This book is fun to read, that’s for sure. But it’s also an important book, because it deals with issues of sexuality and race without shoving it in the reader’s face. I’ve added Becky Albertalli to my list of authors to watch.

Last week’s Wishlist Wednesday focused on books I’ve been wanting to read for a really long time.  This week’s focuses on more recent additions.

  • I first heard about What We Saw by Aaron Hartzler a couple days ago through jessethereader’s review.  I read a lot of fluff, and sometimes it’s good to go with something important, something uncomfortable, something that pushes your limits as a reader.  I get really outraged at the topic of rape in general, so this is bound to be a book I’ll have really strong opinions about.
  • I have, of course, been hearing about Me Before You by Jojo Moyes for years.  I only recently added it to my TBR after hearing a patient’s wife recommend it incessantly over a several-hour period as her husband underwent surgery.  She was like 90 years old and she said it’s one of the best books she’s ever read.  That has to count for something.
  • A few weeks ago, I was hopping around the book blogs and saw several of them mention Arrows by Melissa Gorzelanczyk.  I was intrigued by the premise at first, and then even more interested when I saw that it takes place in Wisconsin.  There’s a serious shortage of books set in my home state, so that gives me even more reason to read this one.

What books are on your wishlist?

Happy Top Ten Tuesday!  This week is a freebie, so I went with a topic from before I started participating: Top Ten Books I Read Before I Started Blogging.

I was a voracious reader when I was younger, gobbling down entire trilogies in a weekend, reading ten or twenty books per week during the summer, literally reading the entire YA section of my library by the time I turned sixteen.  (Luckily, we had an awesome inter-library loan program, so I was then able to read the entire YA section of several nearby libraries by the time I finished high school.)  I didn’t keep track of what I read then, much to my disappointment now.  There are books that I absolutely loved, and I just cannot for the life of me remember what they were called.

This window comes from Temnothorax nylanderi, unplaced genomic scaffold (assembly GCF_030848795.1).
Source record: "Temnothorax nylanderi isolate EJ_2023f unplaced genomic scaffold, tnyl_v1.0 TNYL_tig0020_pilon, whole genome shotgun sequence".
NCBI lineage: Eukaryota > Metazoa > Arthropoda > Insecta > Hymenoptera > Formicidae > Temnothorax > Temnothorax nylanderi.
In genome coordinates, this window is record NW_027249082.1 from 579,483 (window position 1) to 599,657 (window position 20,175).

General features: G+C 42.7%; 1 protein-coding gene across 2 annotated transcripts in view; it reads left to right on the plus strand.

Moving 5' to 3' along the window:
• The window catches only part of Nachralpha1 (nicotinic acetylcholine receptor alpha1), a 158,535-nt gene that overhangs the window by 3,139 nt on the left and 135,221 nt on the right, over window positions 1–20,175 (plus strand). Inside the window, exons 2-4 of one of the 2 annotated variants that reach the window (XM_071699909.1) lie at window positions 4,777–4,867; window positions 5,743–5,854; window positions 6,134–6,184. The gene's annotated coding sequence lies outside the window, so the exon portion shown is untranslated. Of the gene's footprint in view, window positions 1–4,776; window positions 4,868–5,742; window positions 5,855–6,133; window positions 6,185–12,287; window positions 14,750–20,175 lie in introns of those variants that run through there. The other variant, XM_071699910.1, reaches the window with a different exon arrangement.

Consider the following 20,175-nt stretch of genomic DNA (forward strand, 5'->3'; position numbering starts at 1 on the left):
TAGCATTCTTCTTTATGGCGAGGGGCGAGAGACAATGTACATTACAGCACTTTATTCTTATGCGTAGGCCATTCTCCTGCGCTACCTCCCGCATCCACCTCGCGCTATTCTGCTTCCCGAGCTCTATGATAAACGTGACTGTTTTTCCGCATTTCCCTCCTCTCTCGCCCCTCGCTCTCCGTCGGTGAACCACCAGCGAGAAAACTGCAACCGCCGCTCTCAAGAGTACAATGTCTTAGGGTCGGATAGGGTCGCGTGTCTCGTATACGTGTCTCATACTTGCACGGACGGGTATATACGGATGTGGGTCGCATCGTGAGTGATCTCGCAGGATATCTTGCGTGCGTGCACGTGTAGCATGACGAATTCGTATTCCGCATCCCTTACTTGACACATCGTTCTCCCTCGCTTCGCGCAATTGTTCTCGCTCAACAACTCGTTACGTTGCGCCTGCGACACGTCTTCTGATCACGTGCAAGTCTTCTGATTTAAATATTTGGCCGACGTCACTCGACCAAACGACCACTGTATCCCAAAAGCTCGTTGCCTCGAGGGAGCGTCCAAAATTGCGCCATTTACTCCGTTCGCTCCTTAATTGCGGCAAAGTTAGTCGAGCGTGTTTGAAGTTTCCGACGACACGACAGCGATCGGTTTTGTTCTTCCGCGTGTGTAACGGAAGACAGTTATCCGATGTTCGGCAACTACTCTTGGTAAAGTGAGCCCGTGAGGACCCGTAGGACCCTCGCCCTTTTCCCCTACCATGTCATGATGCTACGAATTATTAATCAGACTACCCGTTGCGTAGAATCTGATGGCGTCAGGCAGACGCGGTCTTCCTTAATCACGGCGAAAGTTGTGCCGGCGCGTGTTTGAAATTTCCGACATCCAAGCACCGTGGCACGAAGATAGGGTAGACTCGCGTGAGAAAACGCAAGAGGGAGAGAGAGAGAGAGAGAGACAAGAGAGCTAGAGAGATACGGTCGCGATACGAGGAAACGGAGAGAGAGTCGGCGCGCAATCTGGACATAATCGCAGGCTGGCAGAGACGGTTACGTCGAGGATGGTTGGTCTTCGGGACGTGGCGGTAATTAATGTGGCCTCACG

But these are books that I either read right before I started blogging (like Room and The Diviners), books that made a real impression on me (like the Fearless series), and books I still own that have moved across the country with me (I still have all my Tamora Pierce books, and I refuse to get rid of them).

So, read on for a list of ten great books (or, at least, books that I remember being great) from before I wrote reviews:


– Room by Emma Donoghue 
– Invisible Monsters by Chuck Palahniuk 
– Fearless (series) by Francine Pascal 


– Song of the Lioness (series) by Tamora Pierce

– Daughter of the Lioness (series) by Tamora Pierce


– A Great and Terrible Beauty (series) by Libba Bray 

The Diviners by Libba Bray


– Looking for Alaska by John Green
– Will Grayson, Will Grayson by John Green and David Levithan
– Thirteen Reasons Why by Jay Asher

   Goodreads   Amazon

**While I don’t think my review gives away much more than is in the plot summary, I have had some complaints over on Goodreads that it should be under spoiler tags.  To avoid ruining anybody’s life, I’m putting this under a read more.**

** spoiler alert ** 

Oh boy. Here we go. I always hate writing negative reviews, especially of books that don’t have a lot of reviews to begin with. It’s a lot of pressure when your review could considerably lower the book’s average rating! But I just can’t pretend that I loved this book.

But, as always, please remember that doesn’t mean that you won’t love it.

This was an impulse pick from Netgalley. I was trying to find something to read, and while I usually steer clear of the Read Now section, I jumped in and picked this book. It’s a pretty intriguing description:

It’s the year 2055 and an anarchist organization has taken control with the aim to create a world-class society. Half of humankind is unknowingly living in an alternate reality called Dormance… and there are no plans to wake them up.

Sixteen-year-old introvert Emery Parker is one such dormant. An academic scholar who avoids ruffling feathers at all costs, Emery finds herself being transferred to a boarding school on the outskirts of Arizona. Little does she know, a family secret has the power to change the course of the future. When she’s approached with an opportunity to free the dormants, she sees no other choice but to accept, even though failure could mean having her memory wiped clean.